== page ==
Pursuant to the Green Energy Act, 20098 the province created the Renewable Energy Facilitation Office to be the "one-window access point for information on renewable energy project requirements."9 Applications for Renewable Energy Approval must be supported by the required documents. Ontario Regulation 359/09 sets out the required supporting documents, including reports on project description, construction plans, consultation, design and operations reports, decommissioning plans and any additional reports required, depending on the renewable energy sources.
Green Energy Opportunities for Public Agencies
The recent changes to the approval process have presented new opportunities for public agencies interested in greening their property portfolios. The streamlined approval process in Ontario reduces the cost and time required to obtain the necessary permission to implement renewable energy projects. Implementing renewable energy projects may help property managers achieve higher ratings for their buildings under third-party "green building" certification such as LEED EB:O&M10 and BOMA BESt.11 Other noteworthy implications of the statutory changes include the following:
1. Exemption from Approval Process for Certain Projects
Property owners now will find it easier to install certain small-scale renewable energy projects as they have been exempted from the Renewable Energy Approval requirements. Exempted projects include wind turbines generating power output of 3 kW or less and solar panels with a power output of 10 kW or less.12 Under the Green Energy Act, 2009,13 certain renewable energy projects have been designated as priorities.14 These sources include roof or wall-mounted solar photovoltaic (PV) installations, roof or wall-mounted solar thermal air and water heating systems and ground source heat pumps.15 The designation has the effect of further exempting these energy projects from any approval requirements outside the renewable energy approval regime.
2. Cost Recovery through Feed-in Tariff Programs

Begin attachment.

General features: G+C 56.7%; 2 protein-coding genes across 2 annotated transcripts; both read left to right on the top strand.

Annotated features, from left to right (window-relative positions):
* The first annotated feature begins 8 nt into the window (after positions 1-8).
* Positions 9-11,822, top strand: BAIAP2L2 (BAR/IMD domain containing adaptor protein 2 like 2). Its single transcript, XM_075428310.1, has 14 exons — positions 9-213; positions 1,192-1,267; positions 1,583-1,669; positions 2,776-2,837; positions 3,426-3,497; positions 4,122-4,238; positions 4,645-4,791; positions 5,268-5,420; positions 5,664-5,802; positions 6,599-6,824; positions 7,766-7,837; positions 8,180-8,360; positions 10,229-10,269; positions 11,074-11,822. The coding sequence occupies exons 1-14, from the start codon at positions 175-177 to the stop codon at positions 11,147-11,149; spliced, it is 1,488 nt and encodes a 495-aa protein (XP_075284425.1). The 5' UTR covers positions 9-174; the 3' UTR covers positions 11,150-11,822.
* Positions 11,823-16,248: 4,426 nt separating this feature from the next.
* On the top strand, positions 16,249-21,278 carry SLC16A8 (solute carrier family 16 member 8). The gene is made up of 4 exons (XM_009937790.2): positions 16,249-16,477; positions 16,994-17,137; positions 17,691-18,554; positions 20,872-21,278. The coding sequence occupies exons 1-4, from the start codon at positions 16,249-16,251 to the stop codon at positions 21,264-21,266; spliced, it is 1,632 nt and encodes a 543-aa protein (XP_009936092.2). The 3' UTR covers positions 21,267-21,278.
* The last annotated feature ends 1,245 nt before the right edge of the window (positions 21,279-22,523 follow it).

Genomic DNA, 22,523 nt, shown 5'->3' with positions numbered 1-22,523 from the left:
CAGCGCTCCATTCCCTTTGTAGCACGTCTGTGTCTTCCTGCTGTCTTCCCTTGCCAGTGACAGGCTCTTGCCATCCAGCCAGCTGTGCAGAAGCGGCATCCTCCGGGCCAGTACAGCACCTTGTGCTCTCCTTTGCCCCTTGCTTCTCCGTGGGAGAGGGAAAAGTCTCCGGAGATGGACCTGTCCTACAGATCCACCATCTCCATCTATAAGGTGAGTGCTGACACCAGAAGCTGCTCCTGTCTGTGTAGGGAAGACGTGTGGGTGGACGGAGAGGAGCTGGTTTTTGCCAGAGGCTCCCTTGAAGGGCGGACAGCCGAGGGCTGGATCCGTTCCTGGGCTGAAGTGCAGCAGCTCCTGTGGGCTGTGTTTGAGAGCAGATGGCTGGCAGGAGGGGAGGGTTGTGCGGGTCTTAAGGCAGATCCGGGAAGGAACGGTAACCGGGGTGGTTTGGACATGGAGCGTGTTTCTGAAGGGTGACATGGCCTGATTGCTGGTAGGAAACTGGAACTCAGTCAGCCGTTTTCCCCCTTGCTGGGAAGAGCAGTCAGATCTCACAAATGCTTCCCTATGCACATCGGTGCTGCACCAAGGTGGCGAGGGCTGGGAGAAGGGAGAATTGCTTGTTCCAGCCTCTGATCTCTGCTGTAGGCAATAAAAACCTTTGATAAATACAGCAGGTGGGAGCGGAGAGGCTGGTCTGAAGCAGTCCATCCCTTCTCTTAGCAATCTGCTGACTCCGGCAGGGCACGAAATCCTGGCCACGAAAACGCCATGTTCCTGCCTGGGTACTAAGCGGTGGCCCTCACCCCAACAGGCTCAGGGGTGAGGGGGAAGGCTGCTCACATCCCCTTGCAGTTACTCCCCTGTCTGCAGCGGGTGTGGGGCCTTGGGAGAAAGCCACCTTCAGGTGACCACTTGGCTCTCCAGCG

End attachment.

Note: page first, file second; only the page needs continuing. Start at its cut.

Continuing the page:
Property owners may be able to recover the cost of implementing their projects by participating in the Feed-in Tariff (FIT) program. One of the most prominent elements of the Green Energy Act, 200916 is the government's FIT program for procuring new renewable energy generation. Renewable energy producers have the opportunity to sell excess power to the province at guaranteed rates over long-term contracts.
Under the Green Energy Act, 2009,17 the Ontario Power Authority (OPA) is responsible for administering the FIT program for generators with power output greater than 10 kW and the microFIT program for generators with output of 10 kW or less. While the rules and tariff rates differ, under both programs the OPA issues contracts to purchase power from successful applicants at guaranteed rates for 20 years (40 years for waterpower projects). Previously, the province had procured new renewable energy sources by issuing requests for proposals to large-scale producers and through the Renewable Energy Standard Offer Program (RESOP) from small-scale generators. The new FIT program allows businesses to develop new renewable projects on their own initiative rather than in response to the province's periodic requests for proposals.18 It also offers above-market tariff rates as a stimulus to green energy generation development.
Other Requirements besides Renewable Energy Approval
It should be noted that aside from the new approval regime, renewable energy projects remain subject to other approvals from federal requirements and municipal building code requirements. Individual proponents must work with their local energy distributors for making interconnections in order to satisfy obligations for electricity transmission under the Electricity System Approval process. Furthermore, additional approval requirements outside the renewable energy approval may apply depending on the location of the property.
As can be seen from the above, this new integrated approval regime presents some significant opportunities for property owners, but with some complexity. It is recommended to anyone who is considering applying for renewable energy approvals to consult with their legal and other advisers to determine site-specific requirements.